Advanced Sampling Methods for Solving Large-Scale Inverse Problems


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Virginia Tech


Ensemble and variational techniques have gained wide popularity as the two main approaches for solving data assimilation and inverse problems. The majority of the methods in these two approaches are derived (at least implicitly) under the assumption that the underlying probability distributions are Gaussian. It is well accepted, however, that the Gaussianity assumption is too restrictive when applied to large nonlinear models, nonlinear observation operators, and large levels of uncertainty. This work develops a family of fully non-Gaussian data assimilation algorithms that work by directly sampling the posterior distribution. The sampling strategy is based on a Hybrid/Hamiltonian Monte Carlo (HMC) approach that can handle non-normal probability distributions.

The first algorithm proposed in this work is the "HMC sampling filter", an ensemble-based data assimilation algorithm for solving the sequential filtering problem. Unlike traditional ensemble-based filters, such as the ensemble Kalman filter and the maximum likelihood ensemble filter, the proposed sampling filter naturally accommodates non-Gaussian errors and nonlinear model dynamics, as well as nonlinear observations. To test the capabilities of the HMC sampling filter numerical experiments are carried out using the Lorenz-96 model and observation operators with different levels of nonlinearity and differentiability. The filter is also tested with shallow water model on the sphere with linear observation operator. Numerical results show that the sampling filter performs well even in highly nonlinear situations where the traditional filters diverge.

Next, the HMC sampling approach is extended to the four-dimensional case, where several observations are assimilated simultaneously, resulting in the second member of the proposed family of algorithms. The new algorithm, named "HMC sampling smoother", is an ensemble-based smoother for four-dimensional data assimilation that works by sampling from the posterior probability density of the solution at the initial time. The sampling smoother naturally accommodates non-Gaussian errors and nonlinear model dynamics and observation operators, and provides a full description of the posterior distribution. Numerical experiments for this algorithm are carried out using a shallow water model on the sphere with observation operators of different levels of nonlinearity. The numerical results demonstrate the advantages of the proposed method compared to the traditional variational and ensemble-based smoothing methods.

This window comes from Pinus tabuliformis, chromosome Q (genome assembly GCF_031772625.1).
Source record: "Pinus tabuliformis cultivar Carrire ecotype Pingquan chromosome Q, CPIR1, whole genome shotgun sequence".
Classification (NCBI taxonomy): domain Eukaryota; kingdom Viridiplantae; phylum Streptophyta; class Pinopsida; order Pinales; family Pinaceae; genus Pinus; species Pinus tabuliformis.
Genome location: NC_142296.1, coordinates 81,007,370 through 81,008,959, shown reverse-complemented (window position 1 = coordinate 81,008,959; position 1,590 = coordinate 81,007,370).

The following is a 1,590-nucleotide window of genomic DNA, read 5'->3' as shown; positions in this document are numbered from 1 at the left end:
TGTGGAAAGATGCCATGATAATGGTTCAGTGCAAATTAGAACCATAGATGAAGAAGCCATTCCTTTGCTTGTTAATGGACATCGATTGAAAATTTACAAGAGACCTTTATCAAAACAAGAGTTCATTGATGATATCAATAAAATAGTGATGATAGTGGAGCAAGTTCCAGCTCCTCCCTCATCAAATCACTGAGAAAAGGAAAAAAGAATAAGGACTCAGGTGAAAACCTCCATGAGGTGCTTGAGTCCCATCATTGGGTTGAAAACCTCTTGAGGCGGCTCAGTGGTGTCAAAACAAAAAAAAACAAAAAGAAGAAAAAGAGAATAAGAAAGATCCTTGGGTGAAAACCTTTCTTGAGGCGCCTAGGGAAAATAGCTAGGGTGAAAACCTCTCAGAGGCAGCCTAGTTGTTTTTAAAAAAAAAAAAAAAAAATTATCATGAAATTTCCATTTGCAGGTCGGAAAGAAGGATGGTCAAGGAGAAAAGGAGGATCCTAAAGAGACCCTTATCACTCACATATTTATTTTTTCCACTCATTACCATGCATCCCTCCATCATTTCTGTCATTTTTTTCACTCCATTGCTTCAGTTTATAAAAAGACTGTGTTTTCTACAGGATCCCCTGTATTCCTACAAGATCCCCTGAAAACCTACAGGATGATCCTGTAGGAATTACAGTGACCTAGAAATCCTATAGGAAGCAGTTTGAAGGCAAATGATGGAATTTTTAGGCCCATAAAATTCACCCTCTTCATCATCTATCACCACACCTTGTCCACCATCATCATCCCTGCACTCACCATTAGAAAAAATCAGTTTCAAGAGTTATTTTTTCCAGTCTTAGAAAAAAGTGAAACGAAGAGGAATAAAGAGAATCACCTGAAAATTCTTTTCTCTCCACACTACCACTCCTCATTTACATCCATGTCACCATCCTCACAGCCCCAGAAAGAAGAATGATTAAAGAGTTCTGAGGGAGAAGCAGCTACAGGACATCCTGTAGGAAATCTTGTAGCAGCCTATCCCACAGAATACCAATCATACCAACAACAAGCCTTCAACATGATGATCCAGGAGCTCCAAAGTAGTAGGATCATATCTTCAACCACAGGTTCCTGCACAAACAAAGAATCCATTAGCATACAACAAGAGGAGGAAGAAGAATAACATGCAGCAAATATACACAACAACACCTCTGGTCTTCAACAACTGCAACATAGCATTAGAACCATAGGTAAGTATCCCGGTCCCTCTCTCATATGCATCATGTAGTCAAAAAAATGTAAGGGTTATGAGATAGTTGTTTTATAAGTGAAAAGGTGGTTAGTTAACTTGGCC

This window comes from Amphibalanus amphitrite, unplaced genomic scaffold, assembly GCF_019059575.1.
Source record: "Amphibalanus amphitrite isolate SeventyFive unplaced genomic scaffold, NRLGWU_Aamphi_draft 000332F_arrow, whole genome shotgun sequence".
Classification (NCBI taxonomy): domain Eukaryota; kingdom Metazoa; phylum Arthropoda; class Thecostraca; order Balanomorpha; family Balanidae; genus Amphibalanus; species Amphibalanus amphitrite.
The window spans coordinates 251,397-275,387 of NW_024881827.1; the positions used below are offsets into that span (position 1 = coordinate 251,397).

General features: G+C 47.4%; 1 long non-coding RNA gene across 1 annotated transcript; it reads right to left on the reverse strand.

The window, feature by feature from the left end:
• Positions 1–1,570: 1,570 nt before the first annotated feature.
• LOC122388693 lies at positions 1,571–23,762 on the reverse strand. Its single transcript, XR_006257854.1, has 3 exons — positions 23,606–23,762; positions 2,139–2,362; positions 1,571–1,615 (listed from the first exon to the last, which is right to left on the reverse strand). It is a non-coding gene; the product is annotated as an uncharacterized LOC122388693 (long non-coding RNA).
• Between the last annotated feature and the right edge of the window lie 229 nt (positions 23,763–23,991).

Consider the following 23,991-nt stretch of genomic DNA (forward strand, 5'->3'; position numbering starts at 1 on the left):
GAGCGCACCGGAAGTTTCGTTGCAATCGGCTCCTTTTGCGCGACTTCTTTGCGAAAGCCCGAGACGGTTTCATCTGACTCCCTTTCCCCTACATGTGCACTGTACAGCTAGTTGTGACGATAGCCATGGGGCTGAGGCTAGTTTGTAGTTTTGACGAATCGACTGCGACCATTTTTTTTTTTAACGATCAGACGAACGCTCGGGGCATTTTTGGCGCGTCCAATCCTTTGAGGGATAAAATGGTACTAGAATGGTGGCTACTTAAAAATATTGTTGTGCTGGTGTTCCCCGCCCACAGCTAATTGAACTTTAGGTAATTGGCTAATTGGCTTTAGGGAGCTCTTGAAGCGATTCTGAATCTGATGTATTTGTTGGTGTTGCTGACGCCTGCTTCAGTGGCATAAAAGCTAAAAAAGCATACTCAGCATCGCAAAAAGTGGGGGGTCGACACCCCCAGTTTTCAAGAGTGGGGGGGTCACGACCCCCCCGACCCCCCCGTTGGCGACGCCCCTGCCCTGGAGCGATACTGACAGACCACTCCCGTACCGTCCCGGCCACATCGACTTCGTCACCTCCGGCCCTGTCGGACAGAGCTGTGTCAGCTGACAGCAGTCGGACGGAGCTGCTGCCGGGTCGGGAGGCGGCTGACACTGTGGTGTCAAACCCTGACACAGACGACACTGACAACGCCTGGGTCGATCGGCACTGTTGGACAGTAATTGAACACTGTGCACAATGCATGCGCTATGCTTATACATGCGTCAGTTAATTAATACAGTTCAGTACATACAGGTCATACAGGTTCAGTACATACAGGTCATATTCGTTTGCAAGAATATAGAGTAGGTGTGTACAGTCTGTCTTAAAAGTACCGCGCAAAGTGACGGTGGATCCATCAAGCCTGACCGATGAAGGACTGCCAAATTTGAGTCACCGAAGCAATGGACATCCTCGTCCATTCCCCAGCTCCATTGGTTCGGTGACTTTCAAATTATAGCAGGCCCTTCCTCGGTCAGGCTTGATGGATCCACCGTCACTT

The HMC sampling smoother, in its original formulation, is computationally expensive due to the innate requirement of running the forward and adjoint models repeatedly. The proposed family of algorithms proceeds by developing computationally efficient versions of the HMC sampling smoother based on reduced-order approximations of the underlying model dynamics. The reduced-order HMC sampling smoothers, developed as extensions to the original HMC smoother, are tested numerically using the shallow-water equations model in Cartesian coordinates. The results reveal that the reduced-order versions of the smoother are capable of accurately capturing the posterior probability density, while being significantly faster than the original full order formulation.

In the presence of nonlinear model dynamics, nonlinear observation operator, or non-Gaussian errors, the prior distribution in the sequential data assimilation framework is not analytically tractable. In the original formulation of the HMC sampling filter, the prior distribution is approximated by a Gaussian distribution whose parameters are inferred from the ensemble of forecasts. The Gaussian prior assumption in the original HMC filter is relaxed. Specifically, a clustering step is introduced after the forecast phase of the filter, and the prior density function is estimated by fitting a Gaussian Mixture Model (GMM) to the prior ensemble. The base filter developed following this strategy is named cluster HMC sampling filter (ClHMC ). A multi-chain version of the ClHMC filter, namely MC-ClHMC , is also proposed to guarantee that samples are taken from the vicinities of all probability modes of the formulated posterior. These methodologies are tested using a quasi-geostrophic (QG) model with double-gyre wind forcing and bi-harmonic friction. Numerical results demonstrate the usefulness of using GMMs to relax the Gaussian prior assumption in the HMC filtering paradigm.

To provide a unified platform for data assimilation research, a flexible and a highly-extensible testing suite, named DATeS , is developed and described in this work. The core of DATeS is implemented in Python to enable for Object-Oriented capabilities. The main components, such as the models, the data assimilation algorithms, the linear algebra solvers, and the time discretization routines are independent of each other, such as to offer maximum flexibility to configure data assimilation studies.



Data Assimilation, Inverse Problems, Uncertainty Quantification, Hamiltonian Monte-Carlo, Cluster Sampling Filters, High Performance Computing.